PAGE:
These books inspire pupils to become keen readers themselves.

Children in the early years get off to a positive start in school. Their curriculum is well planned and delivered effectively.

Staff design meaningful activities for children to explore and apply their new knowledge. Adults are skilled in modelling to children how to use language and express themselves. Children settle quickly and are enthusiastic learners.

This means that children in Reception are well prepared for Year 1.

Leaders identify pupils with SEND at the earliest possible opportunity. Through well-planned adaptations, these pupils learn well alongside their peers.

Those pupils with more complex needs receive carefully adapted teaching, for instance through one-to-one support from adults. This supports their learning well. Those pupils who speak English as an additional language receive the extra help that they need to develop their vocabulary and communication skills.

Leaders provide a wide range of opportunities intended to enhance pupils' broader development. School visitors and local trips are planned with the aim of deepening pupils' understanding of other places and cultures. Pupils learn about other faiths and visit different places of worship.

They spoke confidently about what they had been taught about democracy, individual liberty and the rule of law.

Pupils take pride in playing an active and responsible role in the life of the school and the local community. This includes being school councillors, digital leaders and librarians.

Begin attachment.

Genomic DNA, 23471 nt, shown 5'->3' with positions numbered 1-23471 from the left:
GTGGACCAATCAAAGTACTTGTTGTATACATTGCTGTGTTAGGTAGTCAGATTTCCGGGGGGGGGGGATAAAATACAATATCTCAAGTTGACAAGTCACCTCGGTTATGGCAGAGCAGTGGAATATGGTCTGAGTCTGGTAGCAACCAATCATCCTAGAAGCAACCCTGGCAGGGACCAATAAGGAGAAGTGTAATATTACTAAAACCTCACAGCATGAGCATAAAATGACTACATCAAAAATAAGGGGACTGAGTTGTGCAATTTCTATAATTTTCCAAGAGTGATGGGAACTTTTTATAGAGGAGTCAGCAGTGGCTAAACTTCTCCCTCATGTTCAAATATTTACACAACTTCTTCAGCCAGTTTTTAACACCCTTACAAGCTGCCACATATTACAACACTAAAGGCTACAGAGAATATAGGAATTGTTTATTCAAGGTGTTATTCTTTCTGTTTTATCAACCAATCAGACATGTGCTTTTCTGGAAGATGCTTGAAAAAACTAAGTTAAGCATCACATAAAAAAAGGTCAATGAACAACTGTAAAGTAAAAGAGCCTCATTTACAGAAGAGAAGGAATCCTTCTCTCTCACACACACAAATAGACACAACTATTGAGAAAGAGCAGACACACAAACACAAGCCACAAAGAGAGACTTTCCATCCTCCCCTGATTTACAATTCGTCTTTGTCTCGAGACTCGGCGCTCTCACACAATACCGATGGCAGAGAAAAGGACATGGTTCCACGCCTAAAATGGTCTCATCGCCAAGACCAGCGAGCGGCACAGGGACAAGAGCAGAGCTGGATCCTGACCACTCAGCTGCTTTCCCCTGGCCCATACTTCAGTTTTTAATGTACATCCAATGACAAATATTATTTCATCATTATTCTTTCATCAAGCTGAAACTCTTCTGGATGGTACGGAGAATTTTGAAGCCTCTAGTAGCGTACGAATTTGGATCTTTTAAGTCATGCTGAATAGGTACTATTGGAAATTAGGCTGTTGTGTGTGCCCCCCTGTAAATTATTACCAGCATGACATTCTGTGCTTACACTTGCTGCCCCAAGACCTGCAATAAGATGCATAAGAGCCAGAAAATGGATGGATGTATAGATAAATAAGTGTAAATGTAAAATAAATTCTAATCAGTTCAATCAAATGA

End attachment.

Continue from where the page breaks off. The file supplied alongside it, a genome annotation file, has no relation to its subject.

Pupils are encouraged to consider the needs of others by donating food to the local food bank and raising money for charity.

Governors regularly visit the school and talk to pupils and staff. This helps them to check what leaders tell them.

Leaders and governors consider staff's workload, and staff feel well supported.


The arrangements for safeguarding are effective.Leaders have created a safe culture.

There are thorough checks on all staff working at the school. Staff receive regular safeguarding training. They know pupils well and are aware of any signs that could mean a pupil may be at risk of harm.

When concerns are raised, leaders follow these up swiftly. Leaders work effectively with outside agencies to ensure that families and pupils get the support that they need.

The curriculum supports pupils to learn about safety online and in the local area.

Pupils are confident that adults will help them if they are worried.

What does the school need to do to improve?

(Information for the school and appropriate authority)

• In some subjects, leaders have recently rearranged sequences of learning with the aim of ensuring that pupils are well supported to retain the knowledge taught. This work has not had time to embed.

As a result, some pupils are not remembering what they have learned in the long term. Leaders should continue to ensure that the implementation of the curriculum enables pupils to learn and remember what is being taught.


When we have judged a school to be good, we will then normally go into the school about once every four years to confirm that the school remains good.

This is called an ungraded inspection, and it is carried out under section 8 of the Education Act 2005. We do not give graded judgements on an ungraded inspection. However, if we find evidence that a school would now receive a higher or lower grade, then the next inspection will be a graded inspection, which is carried out under section 5 of the Act.

Usually this is within one to two years of the date of the ungraded inspection. If we have serious concerns about safeguarding, behaviour or the quality of education, we will deem the ungraded inspection a graded inspection immediately.

This is the second ungraded inspection since we judged the school to be good in October 2012.